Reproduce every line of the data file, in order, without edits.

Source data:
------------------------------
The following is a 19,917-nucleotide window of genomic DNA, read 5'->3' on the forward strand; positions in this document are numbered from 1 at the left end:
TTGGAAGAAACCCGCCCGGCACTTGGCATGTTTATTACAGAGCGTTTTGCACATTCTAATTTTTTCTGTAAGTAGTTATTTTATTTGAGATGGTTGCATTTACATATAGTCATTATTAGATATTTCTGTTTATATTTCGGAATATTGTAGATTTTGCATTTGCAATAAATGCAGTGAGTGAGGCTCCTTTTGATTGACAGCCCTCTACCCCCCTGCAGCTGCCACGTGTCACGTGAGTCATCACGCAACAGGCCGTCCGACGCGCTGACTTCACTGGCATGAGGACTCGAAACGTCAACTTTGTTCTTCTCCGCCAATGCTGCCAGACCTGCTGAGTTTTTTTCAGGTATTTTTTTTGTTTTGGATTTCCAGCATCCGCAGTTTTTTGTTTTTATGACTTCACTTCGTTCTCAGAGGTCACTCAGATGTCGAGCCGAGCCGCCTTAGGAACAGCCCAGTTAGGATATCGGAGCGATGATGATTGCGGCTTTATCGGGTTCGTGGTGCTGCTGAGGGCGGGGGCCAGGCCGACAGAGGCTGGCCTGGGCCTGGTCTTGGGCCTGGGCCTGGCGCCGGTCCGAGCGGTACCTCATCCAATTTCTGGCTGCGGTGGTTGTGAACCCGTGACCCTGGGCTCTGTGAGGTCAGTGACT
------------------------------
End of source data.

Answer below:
The following is a 19,917-nucleotide window of genomic DNA, read 5'->3' on the forward strand; positions in this document are numbered from 1 at the left end:
TTGGAAGAAACCCGCCCGGCACTTGGCATGTTTATTACAGAGCGTTTTGCACATTCTAATTTTTTCTGTAAGTAGTTATTTTATTTGAGATGGTTGCATTTACATATAGTCATTATTAGATATTTCTGTTTATATTTCGGAATATTGTAGATTTTGCATTTGCAATAAATGCAGTGAGTGAGGCTCCTTTTGATTGACAGCCCTCTACCCCCCTGCAGCTGCCACGTGTCACGTGAGTCATCACGCAACAGGCCGTCCGACGCGCTGACTTCACTGGCATGAGGACTCGAAACGTCAACTTTGTTCTTCTCCGCCAATGCTGCCAGACCTGCTGAGTTTTTTTCAGGTATTTTTTTTGTTTTGGATTTCCAGCATCCGCAGTTTTTTGTTTTTATGACTTCACTTCGTTCTCAGAGGTCACTCAGATGTCGAGCCGAGCCGCCTTAGGAACAGCCCAGTTAGGATATCGGAGCGATGATGATTGCGGCTTTATCGGGTTCGTGGTGCTGCTGAGGGCGGGGGCCAGGCCGACAGAGGCTGGCCTGGGCCTGGTCTTGGGCCTGGGCCTGGCGCCGGTCCGAGCGGTACCTCATCCAATTTCTGGCTGCGGTGGTTGTGAACCCGTGACCCTGGGCTCTGTGAGGTCAGTGACT